On January 27, 2016, Pennsylvania state officials informed the Department of Homeland Security (DHS) that it would not renew and would revoke the operating license for the Berks County Residential Facility, the immigration detention center in Leesport, Pennsylvania, which jails mothers and children, often for extended periods of time. The current license will expire on February 21, 2016. This development is a significant step in the right direction and an important victory for those who have been advocating aggressively for the end of family detention. But, unfortunately, it is far from clear how DHS will respond and whether the federal immigration agency will do the right thing and stop detaining families.
The Berks detention facility is the oldest and smallest of the three family detention centers—the other two being Dilley and Karnes, both in Texas. For several years, the Pennsylvania Department of Human Services (PA DHS) has licensed the Berks facility as a “child residential facility.” But in October 2015, PA DHS notified DHS that because the facility actually detains refugee families, and not just children, it is not operating as “the type of facility for which it was originally and continues to be licensed.” Pennsylvania advised DHS that it would not renew its license if it did not become a “child residential facility.”
Instead to taking actions to comply with Pennsylvania licensing provisions, the federal government has moved forward with plans to expand the capacity of Berks. Construction is underway. And, it is ongoing despite the fact that a federal court order, issued by Judge Dolly M. Gee last July and August, said that the settlement agreement in Flores v. Reno applies to family detention and generally prohibits DHS from holding children in facilities that are not licensed for the care of children.
What will happen next? Berks County, which runs the Berks detention facility, has 10 days to appeal Pennsylvania’s January 27 decision, and it seems entirely feasible that it will do so. DHS also is appealing a federal court order in Flores v. Reno. One of DHS’s primary arguments in Flores is that the settlement agreement applies only to “unaccompanied” children, not those detained with their mothers (i.e., not those in family detention). If DHS were to succeed on its appeal—which currently is being briefed before the Ninth Circuit Court of Appeals—then it might argue that it is not required to obtain a license to care for children at all.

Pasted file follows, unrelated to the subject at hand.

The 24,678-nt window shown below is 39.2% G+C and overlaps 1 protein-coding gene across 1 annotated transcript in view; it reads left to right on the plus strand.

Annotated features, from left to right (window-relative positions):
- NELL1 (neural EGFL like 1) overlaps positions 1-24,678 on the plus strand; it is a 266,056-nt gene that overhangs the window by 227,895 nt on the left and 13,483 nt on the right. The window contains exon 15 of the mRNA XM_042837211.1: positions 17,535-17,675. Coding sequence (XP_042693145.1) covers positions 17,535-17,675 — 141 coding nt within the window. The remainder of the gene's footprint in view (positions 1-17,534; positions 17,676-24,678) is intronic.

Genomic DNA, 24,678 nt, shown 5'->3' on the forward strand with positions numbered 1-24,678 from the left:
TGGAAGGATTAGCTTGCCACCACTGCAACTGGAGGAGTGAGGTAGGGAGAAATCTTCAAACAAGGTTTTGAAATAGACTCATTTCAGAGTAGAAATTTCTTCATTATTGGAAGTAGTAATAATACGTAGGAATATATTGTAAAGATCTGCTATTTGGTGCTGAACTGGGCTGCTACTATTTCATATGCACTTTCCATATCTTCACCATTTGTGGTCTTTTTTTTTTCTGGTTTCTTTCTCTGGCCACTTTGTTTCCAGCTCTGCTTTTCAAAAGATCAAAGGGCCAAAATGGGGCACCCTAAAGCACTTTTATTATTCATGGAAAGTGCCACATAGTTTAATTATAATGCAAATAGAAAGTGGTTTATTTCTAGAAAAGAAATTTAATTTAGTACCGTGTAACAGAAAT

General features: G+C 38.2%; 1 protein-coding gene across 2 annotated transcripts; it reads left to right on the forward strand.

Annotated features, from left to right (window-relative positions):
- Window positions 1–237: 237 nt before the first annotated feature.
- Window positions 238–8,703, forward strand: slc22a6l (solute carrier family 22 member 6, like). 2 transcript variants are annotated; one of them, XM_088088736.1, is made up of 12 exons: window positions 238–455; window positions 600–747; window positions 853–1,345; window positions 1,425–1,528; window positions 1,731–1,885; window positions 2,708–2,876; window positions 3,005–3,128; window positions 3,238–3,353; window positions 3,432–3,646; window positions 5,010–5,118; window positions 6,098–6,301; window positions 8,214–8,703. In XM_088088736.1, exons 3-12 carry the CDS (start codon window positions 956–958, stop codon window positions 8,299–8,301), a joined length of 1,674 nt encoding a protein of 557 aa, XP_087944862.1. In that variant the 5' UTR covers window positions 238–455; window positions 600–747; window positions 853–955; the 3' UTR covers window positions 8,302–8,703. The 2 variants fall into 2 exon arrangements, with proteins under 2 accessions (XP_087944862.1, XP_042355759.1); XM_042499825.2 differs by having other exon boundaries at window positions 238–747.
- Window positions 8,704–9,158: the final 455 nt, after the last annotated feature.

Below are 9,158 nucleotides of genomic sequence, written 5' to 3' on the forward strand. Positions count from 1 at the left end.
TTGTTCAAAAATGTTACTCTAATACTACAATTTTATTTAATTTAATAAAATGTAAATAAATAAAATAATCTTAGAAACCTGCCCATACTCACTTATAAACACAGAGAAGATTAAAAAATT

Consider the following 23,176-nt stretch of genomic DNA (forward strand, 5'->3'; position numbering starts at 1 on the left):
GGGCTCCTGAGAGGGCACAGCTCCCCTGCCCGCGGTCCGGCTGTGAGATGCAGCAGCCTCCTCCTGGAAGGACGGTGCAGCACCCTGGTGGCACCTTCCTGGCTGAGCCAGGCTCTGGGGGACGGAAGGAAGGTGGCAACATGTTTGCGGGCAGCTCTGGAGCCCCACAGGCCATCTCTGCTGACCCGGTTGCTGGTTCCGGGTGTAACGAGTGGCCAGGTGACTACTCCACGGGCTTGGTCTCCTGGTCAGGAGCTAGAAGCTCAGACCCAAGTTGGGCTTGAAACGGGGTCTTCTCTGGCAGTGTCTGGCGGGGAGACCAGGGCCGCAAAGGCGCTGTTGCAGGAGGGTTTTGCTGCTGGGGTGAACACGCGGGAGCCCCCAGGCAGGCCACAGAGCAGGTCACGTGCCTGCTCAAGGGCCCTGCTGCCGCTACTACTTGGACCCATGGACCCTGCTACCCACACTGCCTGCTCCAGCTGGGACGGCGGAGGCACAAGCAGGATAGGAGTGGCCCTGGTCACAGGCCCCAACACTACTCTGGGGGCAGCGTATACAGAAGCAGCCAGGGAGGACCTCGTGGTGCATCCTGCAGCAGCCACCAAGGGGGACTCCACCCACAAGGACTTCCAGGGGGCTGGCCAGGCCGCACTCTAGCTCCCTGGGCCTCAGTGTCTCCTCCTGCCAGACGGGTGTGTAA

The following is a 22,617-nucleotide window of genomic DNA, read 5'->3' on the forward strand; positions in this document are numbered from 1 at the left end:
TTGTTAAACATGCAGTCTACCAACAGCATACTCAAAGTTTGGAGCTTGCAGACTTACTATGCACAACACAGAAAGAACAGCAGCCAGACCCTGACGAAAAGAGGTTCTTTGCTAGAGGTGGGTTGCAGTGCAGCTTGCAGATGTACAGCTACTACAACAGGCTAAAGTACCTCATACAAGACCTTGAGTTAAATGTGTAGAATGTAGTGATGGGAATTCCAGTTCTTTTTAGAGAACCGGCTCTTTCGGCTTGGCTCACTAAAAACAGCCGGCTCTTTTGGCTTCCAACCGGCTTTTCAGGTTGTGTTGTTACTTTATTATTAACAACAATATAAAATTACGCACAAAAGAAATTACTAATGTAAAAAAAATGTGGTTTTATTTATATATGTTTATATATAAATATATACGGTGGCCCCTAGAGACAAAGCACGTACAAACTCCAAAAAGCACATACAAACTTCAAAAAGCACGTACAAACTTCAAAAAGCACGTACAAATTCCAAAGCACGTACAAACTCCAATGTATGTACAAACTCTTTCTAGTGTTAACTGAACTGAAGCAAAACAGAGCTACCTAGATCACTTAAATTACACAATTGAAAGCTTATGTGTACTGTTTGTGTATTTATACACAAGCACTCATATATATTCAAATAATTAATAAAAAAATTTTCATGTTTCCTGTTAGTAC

In the meantime, the debate over state licensing is playing out in Texas as well. Following the Flores order last year, the state of Texas rushed to publish an emergency rule, creating an entirely new category of state-licensed facilities specifically for family detention centers. The Karnes and Dilley facilities promptly applied for licenses under the new category, but a Texas State Court issued an order prohibiting Texas from issuing licenses under the emergency regulations. Now Texas is undertaking a more public process—which included a public hearing in December 2015—to decide whether it should license the Dilley and Karnes facilities. A decision is expected in the next few weeks.
All this is to say, a lot of resources are being spent debating licenses, appealing decisions intended to protect children, and trying to make family detention work. But, as anyone who has spoken with the families detained at Berks, Dilley or Karnes knows: none of these detention facilities are appropriate places for children. Pennsylvania is now putting its foot down and refusing to condone DHS’s tragically misguided, enforcement-minded solution to a humanitarian situation. Let’s hope DHS is paying attention.
Photo Courtesy of the Unitarian Universalist Service Committee.